Sunday, September 25, 2011

Warning: Fiber Content (Finally!)

My fiber project while on the Alaska trip was the result of the overflowing basket of small quantities of handspun yarn, that have been accumulating for far too long. So I brought along some bamboo circular needles, and a selection of yarn.

The scarf that I worked on, and almost finished before returning home, was a singles yarn of kid mohair and Lincoln wool, carded together. The fiber was dyed in the locks before carding; half was dyed in Osage Orange to get a bright acid yellow. Then all the fiber was dyed (or overdyed) in a Saxon Blue indigo preparation. The Osage became an acid green, and the indigo has the characteristic turquoise color that the Saxon Blue preparation gives.

I don't use that indigo preparation any more, because it involves dissolving the indigo powder in sulfuric acid, then neutralizing the acid with calcium chloride. Nasty stuff, that sulfuric... Impossible to store in anything but glass jars, and even after I thought the solution was neutral pH, there was enough acid left to eat through the rubber-coated metal lid on the jar.

There are reports that Saxon Blue is not particularly colorfast, but the skeins of spun yarn have been in the basket for more than 10 years without fading (no direct sun, but plenty of bright natural and incandescent light). During wet finishing, there was no color washout, and the colors seem as intense as when they came out of the dyepot.

As I spun, I would grab a handful of the green fiber, then a handful of the blue fiber, and since "handfuls" aren't a very precise measure, the resulting variegation is really random - areas of small stripes, and areas of big stripes.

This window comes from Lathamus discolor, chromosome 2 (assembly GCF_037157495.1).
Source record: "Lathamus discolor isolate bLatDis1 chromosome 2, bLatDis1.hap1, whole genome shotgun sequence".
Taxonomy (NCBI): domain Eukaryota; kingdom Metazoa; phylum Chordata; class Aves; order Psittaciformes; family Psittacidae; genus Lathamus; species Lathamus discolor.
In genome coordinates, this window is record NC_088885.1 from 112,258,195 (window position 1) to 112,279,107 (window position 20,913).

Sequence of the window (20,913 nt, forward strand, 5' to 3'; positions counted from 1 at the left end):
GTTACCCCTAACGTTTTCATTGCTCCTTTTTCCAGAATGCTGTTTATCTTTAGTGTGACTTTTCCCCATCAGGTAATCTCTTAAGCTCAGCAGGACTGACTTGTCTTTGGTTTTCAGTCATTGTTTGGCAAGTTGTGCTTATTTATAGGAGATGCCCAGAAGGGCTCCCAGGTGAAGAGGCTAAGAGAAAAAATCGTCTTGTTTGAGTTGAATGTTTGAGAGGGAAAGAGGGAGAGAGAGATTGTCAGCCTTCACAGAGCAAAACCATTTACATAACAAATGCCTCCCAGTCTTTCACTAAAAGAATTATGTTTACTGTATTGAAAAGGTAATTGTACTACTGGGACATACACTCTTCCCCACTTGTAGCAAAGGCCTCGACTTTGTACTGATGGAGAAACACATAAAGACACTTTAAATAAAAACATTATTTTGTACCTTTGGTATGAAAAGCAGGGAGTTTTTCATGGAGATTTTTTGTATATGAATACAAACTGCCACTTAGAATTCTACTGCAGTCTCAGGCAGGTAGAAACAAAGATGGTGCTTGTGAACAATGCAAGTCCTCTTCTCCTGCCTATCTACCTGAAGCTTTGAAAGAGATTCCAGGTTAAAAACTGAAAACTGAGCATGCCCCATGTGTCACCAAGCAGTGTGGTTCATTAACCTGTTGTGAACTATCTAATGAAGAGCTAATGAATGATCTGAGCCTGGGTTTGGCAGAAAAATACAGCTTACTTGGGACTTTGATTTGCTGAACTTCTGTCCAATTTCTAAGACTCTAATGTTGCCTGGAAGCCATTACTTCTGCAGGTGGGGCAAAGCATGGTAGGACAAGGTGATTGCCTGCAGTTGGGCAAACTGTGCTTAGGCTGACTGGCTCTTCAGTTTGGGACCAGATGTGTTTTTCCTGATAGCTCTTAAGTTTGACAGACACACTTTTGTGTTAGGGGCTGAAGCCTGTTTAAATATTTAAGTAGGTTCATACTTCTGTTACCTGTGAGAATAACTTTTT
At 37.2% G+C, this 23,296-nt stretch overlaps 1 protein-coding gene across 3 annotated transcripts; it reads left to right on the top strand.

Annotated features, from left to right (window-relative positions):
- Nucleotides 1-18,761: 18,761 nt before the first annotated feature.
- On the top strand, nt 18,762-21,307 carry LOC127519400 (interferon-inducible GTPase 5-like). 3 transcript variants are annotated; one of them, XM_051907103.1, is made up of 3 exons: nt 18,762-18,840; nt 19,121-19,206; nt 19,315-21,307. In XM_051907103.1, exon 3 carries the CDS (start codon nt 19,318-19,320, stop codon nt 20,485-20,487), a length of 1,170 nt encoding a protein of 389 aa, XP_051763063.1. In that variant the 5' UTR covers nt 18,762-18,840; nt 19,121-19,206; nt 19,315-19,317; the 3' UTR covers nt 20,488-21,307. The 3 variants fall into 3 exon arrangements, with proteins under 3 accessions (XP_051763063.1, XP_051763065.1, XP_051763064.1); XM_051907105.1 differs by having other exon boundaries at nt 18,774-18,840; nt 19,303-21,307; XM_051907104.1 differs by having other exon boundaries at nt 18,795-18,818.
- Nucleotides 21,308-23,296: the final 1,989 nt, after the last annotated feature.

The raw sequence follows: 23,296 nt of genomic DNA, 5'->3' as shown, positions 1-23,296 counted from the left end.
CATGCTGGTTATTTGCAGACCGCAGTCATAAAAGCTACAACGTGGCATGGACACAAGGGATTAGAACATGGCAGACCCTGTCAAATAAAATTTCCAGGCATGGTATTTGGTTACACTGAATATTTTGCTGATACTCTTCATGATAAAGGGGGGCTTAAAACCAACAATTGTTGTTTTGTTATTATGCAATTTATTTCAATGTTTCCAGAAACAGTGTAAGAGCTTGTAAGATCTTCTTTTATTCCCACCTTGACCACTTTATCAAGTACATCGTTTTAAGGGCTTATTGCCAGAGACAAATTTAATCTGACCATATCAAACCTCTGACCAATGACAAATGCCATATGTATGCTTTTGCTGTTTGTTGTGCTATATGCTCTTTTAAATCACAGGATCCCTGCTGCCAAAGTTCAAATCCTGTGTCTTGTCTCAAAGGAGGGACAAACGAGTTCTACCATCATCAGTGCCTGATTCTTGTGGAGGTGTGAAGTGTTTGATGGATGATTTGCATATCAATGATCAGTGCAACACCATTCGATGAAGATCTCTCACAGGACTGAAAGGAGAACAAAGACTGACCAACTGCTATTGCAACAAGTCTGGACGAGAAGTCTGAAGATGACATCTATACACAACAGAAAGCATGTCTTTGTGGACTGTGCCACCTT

Because this is a singles yarn, with lots of residual overtwist in spite of having been wet down in the skein and weighted while drying, it was a challenge to knit evenly. The twist makes some stitches larger than others, and they bend and lean in odd directions.

Here's the scarf before final wet finishing, with the stitches torquing every which way, and measuring about 8 x 40 inches:

After washing, the scarf measured about 5 x 48 inches; the stitches are more evenly slanted and the twist made the fabric collapse widthwise and stretch lengthwise:

The mohair (about 50% of the blend) has developed the halo of fluff one would expect. The yarn fuzzed while being knit, and even more in the wash. Here's a closeup:

The reason it's taken so long to show any fiber-related work is that I had a terrible cold all throughout the trip, and a residual cough that still won't go away. I haven't even been near the loom yet - no energy after all the 24/7 cough. Maybe next week...

Tomorrow I'll post some pictures of the absolute highlight of the Alaska trip: humpback whales, which we saw in large numbers.


Laura Fry said...

Sorry you've got a cold. :( Not nice. Hope you start feeling better soon.

Connie Rose said...

Hope you feel better soon. Lovely scarf, regardless of the difficulties suffered along the way!

Incidentally, the word verification for this comment is "restican." Rest I Can -- that means YOU!

neki desu said...

seconding connie here.
nice blue, but i doubt i'm trying such stuff.
ot: blogger seems to be highly inspired i got dencel as verification word!